The woman pictured to the left is doing some ground-breaking work out at the University of Calgary in her role as Sexual Violence Support Advocate. Her name is Carla Bertsch, and she's working with the Calgary Dinos athletes to educate them on a number of important topics such as sexual violence, gender socialization, consent and hazing prior to the 2019-20 school year. So far, the reviews from the Dinos women's hockey team, the first team to complete the training, have been excellent, and, with hockey season starting shortly and other sports gearing up for the winter, Beans and I knew we had to speak with Carla. Tonight, we welcome Carla to the show and we'll talk hazing, sexual violence through hazing, homophobia in sports, racism in sports, and more as we get smarter about something that no one ever wants to discuss. It's a far more serious show than we usually run, but I feel this is a topic that everyone should be able to discuss with athletes, coaches, and fans, and we'll start that discussion tonight with Carla Bertsch of the University of Calgary at 5:30pm CT!

The new UMFM website's online streaming player is pretty awesome if you want to listen online. If you're using an Apple device, the player doesn't seem to like Safari yet, but we highly recommend you use the TuneIn app found on the App Store or perhaps another browser. If you do use the TuneIn app, you won't be disappointed. It's a solid app.

Having lost faith in Facebook, I spend far less time on that site for good reasons. In saying that, you can still email all show questions and comments to! Tweet me anytime with questions you may have by hitting me up at @TeebzHBIC on Twitter! We're here to listen to you, so make your voice heard!

Tonight, Teebz and Beans get smarter as we talk to University of Calgary Sexual Violence Support Advocate Carla Bertsch about sexual violence, gender socialization, consent, hazing, and much more only on The Hockey Show found exclusively on 101.5 UMFM, on the UMFM app, on the web stream!

PODCAST: August 22, 2019: Episode 361

Until next time, keep your sticks on the ice!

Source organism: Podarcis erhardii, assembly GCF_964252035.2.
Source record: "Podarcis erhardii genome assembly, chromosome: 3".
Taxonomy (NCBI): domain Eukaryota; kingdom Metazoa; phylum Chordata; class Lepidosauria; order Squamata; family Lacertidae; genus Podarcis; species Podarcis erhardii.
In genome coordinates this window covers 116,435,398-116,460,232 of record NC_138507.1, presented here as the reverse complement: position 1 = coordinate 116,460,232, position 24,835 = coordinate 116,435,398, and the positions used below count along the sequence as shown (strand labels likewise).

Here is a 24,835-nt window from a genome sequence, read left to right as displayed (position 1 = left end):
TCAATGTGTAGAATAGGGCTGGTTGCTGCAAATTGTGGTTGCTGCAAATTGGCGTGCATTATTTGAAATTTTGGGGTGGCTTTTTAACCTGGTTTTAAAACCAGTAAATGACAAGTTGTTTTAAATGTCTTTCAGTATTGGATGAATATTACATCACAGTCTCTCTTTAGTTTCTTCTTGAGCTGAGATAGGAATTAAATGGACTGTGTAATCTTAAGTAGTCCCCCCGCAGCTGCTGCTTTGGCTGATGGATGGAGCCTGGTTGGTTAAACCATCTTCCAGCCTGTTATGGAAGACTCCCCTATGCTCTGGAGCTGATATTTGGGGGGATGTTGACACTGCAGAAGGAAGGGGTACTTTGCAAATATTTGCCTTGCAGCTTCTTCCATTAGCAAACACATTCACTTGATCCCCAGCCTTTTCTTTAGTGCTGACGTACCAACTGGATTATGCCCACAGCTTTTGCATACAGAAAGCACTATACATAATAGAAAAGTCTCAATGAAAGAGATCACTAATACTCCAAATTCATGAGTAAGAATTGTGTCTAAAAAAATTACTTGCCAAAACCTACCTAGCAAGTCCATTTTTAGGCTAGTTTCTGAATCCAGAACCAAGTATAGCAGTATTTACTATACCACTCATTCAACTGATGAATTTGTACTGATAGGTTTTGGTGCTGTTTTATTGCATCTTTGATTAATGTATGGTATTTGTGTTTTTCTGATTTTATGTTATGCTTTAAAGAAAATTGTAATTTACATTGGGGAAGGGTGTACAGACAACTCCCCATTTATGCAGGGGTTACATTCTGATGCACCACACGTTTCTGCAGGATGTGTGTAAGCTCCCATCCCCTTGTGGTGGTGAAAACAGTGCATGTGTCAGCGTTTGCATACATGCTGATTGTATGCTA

Wednesday 21 August 2019

Take Me Out To The Game

If there's one thing that I enjoy in the summer evenings, it's heading down to the ballpark for a little baseball. The local, independent team is the Winnipeg Goldeyes who play out of the American Association of Independent Professional Baseball, and they've had some success over the two decades they've been playing ball in this city. It's always a good time at the ballpark while being rather inexpensive entertainment, and the Goldeyes know their market well. How do I know this? They're doing another annual theme night this season that always seems to draw a big crowd!

Late in the season each year as hockey season approaches, the Winnipeg Goldeyes host "Hockey Night at Shaw Park"! There are hockey-themed giveaways during the course of the game, fans are encouraged to wear their favorite hockey jerseys, and the on-field games and entertainment are always hockey-related. There are usually some minor hockey teams that have been invited to the park to catch the game, and the Goldeyes often have a hockey icon or two on-hand to sign autographs. And, as seen to the right, the home team comes out in hockey-like jerseys to play the game as part of the festivities!

The Goldeyes will take the field on these jerseys on Tuesday, August 27 when the Gary Southshore Railcats visit that night, and there's a pile of good stuff happening at ballpark to go along with the action on the field. The Manitoba Moose will be at the game and have a table setup for information, so the local AHL club will be well-represented at the ballpark. There will be a fireworks show after the game, so make sure you plan for a later evening if you're headed to the game. And if you are going to the game, check out The Dugout at some point in the evening to grab yourself some Goldeyes Hockey Night merchandise!

I am proud to say that I will be attending next week's game to take in Hockey Night at Shaw Park. There's something great about watching live baseball while enjoying a hot dog and a beverage, and adding the hockey layer to the game only makes it more enjoyable when walking around the park and seeing the jerseys people are wearing. I can tell you that last season's game saw the Islanders' Fisherman jersey make an appearance as my mom, an avid baseball fan, wore it to the game, and there were a number of people who stopped to ask about it. I haven't decided what jersey I'm going to wear this year, but I have some time to make that decision.

If you're in the Winnipeg region and you want to go to the game, head over to the Ticketmaster website and get yourself a ticket. Tickets range between $14 and $26, so it's not like you need to take out a second mortgage to attend. There are lots of great tickets still available at the time of publishing this article, so find a seat you like and take yourself out to the ballpark!

Hockey Night at Shaw Park is always a homerun!

Until next time, keep your sticks on the ice!

Tuesday 20 August 2019

Are You Serious?

I hold out hope each and every day that the world is getting smarter. There are days where I feel that humanity breaks through the ceiling by which it seems trapped, and then there are days like today where I find myself shaking my head. As seen in the image to the left, all of the jerseys in the GIF share one common trait: none of them have the full team name on them, only a shortened version or a nickname of the team. In each and every case, it baffles me that teams are willing to cast their own logos and brands aside in exchange for one of these nicknames or shortened versions of their true names. But I guess it's better to be hip or cool than to have people respect the name with which one chose to brand one's self.